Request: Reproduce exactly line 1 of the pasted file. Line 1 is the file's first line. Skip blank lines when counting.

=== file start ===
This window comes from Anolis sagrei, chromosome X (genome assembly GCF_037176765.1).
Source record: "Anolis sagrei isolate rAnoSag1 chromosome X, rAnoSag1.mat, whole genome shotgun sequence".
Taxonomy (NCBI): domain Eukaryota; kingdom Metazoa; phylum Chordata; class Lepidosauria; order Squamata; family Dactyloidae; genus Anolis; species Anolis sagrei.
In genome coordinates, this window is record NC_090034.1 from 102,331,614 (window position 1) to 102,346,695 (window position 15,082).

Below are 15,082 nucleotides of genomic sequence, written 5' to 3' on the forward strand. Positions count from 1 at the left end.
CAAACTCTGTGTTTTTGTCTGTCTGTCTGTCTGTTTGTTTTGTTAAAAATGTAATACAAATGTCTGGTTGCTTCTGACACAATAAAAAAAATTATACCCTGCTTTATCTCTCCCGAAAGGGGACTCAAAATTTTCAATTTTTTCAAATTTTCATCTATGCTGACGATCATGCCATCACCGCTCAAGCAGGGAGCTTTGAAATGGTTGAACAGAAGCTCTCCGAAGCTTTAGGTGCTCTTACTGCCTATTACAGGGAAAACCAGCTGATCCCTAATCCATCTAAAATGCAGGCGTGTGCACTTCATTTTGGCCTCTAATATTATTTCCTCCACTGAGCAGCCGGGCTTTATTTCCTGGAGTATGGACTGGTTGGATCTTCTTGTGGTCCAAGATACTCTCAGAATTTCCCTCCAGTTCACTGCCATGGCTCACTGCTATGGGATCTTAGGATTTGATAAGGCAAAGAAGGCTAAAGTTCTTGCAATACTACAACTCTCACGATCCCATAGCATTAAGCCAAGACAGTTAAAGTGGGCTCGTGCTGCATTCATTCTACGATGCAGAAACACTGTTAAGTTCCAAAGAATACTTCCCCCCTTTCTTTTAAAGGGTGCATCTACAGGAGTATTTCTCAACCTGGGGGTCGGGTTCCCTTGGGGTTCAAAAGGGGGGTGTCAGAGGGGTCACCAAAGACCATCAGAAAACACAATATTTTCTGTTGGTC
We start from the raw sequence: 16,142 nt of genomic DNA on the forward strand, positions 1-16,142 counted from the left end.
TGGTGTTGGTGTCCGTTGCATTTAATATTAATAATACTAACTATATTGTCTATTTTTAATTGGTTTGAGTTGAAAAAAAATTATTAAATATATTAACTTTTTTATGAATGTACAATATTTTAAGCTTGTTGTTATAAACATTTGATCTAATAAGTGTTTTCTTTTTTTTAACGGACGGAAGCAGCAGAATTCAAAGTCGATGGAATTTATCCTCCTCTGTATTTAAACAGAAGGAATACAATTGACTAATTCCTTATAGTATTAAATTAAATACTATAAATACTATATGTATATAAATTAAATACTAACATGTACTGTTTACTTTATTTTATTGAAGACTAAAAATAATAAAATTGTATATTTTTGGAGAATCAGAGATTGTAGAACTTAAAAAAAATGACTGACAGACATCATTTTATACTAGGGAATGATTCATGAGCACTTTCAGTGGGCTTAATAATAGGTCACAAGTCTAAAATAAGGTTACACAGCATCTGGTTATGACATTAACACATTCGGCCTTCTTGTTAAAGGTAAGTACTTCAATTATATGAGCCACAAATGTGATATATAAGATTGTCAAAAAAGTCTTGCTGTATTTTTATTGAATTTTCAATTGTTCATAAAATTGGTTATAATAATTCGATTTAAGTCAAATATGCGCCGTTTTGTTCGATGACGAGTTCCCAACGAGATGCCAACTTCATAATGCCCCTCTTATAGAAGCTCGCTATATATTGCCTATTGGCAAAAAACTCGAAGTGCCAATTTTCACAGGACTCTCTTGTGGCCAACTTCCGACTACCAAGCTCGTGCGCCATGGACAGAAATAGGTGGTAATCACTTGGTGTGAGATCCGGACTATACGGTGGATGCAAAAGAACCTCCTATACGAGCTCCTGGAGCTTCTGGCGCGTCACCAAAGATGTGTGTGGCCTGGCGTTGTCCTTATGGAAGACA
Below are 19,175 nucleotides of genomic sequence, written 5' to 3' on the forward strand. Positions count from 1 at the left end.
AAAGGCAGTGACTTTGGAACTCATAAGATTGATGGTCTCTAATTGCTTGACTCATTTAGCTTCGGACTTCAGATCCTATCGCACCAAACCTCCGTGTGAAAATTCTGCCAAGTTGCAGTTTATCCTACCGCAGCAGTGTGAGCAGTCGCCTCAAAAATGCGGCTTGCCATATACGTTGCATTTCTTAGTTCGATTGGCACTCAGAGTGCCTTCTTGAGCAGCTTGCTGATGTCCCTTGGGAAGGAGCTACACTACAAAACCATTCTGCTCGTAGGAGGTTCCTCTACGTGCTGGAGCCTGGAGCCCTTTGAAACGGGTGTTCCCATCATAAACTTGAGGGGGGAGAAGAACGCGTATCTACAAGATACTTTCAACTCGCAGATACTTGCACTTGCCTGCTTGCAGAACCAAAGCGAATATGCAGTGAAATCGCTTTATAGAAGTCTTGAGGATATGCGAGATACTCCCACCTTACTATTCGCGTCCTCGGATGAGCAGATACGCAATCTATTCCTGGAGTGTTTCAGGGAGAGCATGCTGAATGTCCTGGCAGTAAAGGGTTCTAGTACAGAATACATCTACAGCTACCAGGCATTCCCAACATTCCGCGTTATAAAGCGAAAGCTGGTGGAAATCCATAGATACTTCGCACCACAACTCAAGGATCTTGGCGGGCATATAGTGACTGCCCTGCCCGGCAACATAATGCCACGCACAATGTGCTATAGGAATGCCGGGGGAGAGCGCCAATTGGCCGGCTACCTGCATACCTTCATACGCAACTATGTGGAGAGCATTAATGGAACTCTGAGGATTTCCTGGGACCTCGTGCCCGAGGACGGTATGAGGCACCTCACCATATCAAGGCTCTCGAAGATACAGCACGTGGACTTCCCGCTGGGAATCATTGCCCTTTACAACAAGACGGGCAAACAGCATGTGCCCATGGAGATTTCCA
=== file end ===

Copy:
This window comes from Anolis sagrei, chromosome X (genome assembly GCF_037176765.1).